Water heaters are fitted with an anode rod, which absorbs the water contaminants that are most likely to corrode the tank.

Because naturally soft water is corrosive, it will corrode the anode rod at a faster rate. Eventually, the anode may be unable to protect the tank, and the tank’s metal lining will begin to corrode.

You’ll need to replace the anode rod more frequently to avoid major damage to your heater.

You won’t experience this issue with salt-softened water, which doesn’t have corrosive properties because its pH and TDS levels are higher.

Scale deposits and buildup on water heater

The Softened Water Heater Corrosion Misconception

So, why is there a misconception out there that salt-softened water corrodes water heaters?

According to this report, it seems to stem from plumbers misdiagnosing the cause of heater problems as corrosive water, partly due to the use of aging prediction tools like the Langelier Saturation Index (which was never designed to be applied to any kind of softened water, natural or otherwise).

The Langelier Saturation Index hypothesizes that a thin layer of limescale can protect against corrosivity. However, the same report indicates that limescale might actually exacerbate corrosion due to the formation of crevice formation and bacteriological activity.

Further, the report notes that there are other causes of corrosion in water, including aluminum, iron, and manganese, and these impurities are removed by an iron exchange water softener – suggesting that installing a water softener might actually protect against corrosion.

There was also a study conducted in Loughborough, UK, which investigated the difference between corrosion in water heaters when using a hard vs salt-softened water supply.

The study found “no significant difference” between the rate and level of corrosion between the water heater using hard water compared to the unit using soft water. This further supports the notion that softened water is no more corrosive than hard water.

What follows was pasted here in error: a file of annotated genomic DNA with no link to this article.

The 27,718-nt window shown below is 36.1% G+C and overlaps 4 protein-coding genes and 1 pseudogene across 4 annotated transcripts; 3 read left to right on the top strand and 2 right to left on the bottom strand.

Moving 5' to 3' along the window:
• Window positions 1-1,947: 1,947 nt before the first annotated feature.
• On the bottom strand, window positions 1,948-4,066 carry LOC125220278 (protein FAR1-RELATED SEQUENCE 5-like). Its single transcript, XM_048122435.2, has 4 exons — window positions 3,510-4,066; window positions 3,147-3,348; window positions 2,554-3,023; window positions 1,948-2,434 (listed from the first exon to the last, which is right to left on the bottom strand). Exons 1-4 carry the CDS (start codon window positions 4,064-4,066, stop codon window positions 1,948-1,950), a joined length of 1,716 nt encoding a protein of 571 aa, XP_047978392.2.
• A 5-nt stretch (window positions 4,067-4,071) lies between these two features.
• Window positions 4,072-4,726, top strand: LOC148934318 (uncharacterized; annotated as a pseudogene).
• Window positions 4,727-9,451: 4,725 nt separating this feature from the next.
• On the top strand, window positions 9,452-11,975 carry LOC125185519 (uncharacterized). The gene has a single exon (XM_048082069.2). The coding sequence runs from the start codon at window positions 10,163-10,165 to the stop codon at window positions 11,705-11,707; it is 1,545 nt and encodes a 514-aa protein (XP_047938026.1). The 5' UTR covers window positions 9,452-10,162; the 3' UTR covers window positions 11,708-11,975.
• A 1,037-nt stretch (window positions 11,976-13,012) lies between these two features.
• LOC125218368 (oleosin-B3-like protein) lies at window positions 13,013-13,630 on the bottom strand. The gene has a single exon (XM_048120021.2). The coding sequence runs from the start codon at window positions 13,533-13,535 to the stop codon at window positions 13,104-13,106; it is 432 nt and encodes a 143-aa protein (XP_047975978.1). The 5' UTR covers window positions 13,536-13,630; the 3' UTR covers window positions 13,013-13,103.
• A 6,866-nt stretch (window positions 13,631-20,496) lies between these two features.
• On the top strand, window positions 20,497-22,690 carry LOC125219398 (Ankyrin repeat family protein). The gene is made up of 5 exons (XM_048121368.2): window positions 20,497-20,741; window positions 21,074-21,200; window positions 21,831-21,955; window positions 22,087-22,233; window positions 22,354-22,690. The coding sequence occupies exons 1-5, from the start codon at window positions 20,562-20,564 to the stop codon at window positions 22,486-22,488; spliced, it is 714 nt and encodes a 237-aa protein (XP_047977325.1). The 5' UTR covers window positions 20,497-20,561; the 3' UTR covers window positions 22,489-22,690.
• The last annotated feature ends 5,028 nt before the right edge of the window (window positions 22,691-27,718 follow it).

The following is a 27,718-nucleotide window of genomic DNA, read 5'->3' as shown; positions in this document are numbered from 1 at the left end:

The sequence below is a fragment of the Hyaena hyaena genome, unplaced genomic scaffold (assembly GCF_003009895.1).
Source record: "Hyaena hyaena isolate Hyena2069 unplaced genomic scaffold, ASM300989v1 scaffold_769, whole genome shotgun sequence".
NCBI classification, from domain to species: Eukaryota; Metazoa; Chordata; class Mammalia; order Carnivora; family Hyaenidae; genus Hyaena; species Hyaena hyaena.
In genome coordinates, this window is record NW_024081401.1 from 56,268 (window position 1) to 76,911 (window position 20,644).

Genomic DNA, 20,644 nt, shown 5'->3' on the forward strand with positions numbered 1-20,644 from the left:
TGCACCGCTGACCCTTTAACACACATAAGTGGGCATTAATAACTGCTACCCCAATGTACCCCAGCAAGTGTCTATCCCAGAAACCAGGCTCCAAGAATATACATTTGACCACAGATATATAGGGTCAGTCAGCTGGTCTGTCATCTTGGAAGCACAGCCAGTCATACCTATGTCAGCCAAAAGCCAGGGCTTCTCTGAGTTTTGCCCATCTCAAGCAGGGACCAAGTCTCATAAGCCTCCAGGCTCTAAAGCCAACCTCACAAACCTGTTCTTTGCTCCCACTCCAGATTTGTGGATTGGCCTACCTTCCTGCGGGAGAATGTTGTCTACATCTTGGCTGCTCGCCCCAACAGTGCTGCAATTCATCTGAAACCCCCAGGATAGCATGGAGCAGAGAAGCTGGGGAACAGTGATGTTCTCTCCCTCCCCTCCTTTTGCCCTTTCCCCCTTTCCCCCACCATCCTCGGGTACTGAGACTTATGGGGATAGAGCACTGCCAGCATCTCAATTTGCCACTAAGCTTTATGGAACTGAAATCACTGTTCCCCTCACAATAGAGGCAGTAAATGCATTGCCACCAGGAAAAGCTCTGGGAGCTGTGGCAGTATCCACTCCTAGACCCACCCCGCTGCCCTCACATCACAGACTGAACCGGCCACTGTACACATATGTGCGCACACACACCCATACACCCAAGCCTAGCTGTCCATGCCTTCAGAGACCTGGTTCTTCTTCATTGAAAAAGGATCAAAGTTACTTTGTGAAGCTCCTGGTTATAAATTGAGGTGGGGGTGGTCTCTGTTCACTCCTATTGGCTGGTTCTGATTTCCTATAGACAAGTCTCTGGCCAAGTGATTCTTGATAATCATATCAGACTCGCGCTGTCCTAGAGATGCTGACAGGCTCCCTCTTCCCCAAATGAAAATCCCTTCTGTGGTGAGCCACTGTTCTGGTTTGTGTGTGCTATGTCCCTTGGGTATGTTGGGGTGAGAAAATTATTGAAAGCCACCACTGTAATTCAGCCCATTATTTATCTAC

🆚 Should You Use Hard Water Or Soft Water In A Water Heater?

So, is it better to use hard water or salt-softened water in your water heater?

We highly recommend using soft water from an ion exchange system. Why? Because soft water from a water softener won’t leave damaging scale deposits in your water heater, and nor will it cause corrosive damage like naturally softened water. This will extend the life of your water heater and keep it in good working condition for as long as possible.

Keep in mind that water heaters are made from metal and constantly heating water, so it’s normal for them to corrode eventually (usually after 8-12 years). There will be a time when you need to replace your water heater, regardless of what water you use.

In any case, make sure to get your water heater inspected frequently, so you know it’s working as it should be.

Hard water vs soft water comparison chart

📑 Final Word

Now we know the theory that salt-softened water is corrosive is just that: a theory. There’s actually more evidence to support the fact that water softeners can help protect against corrosion by removing impurities with corrosive abilities, like iron and aluminum.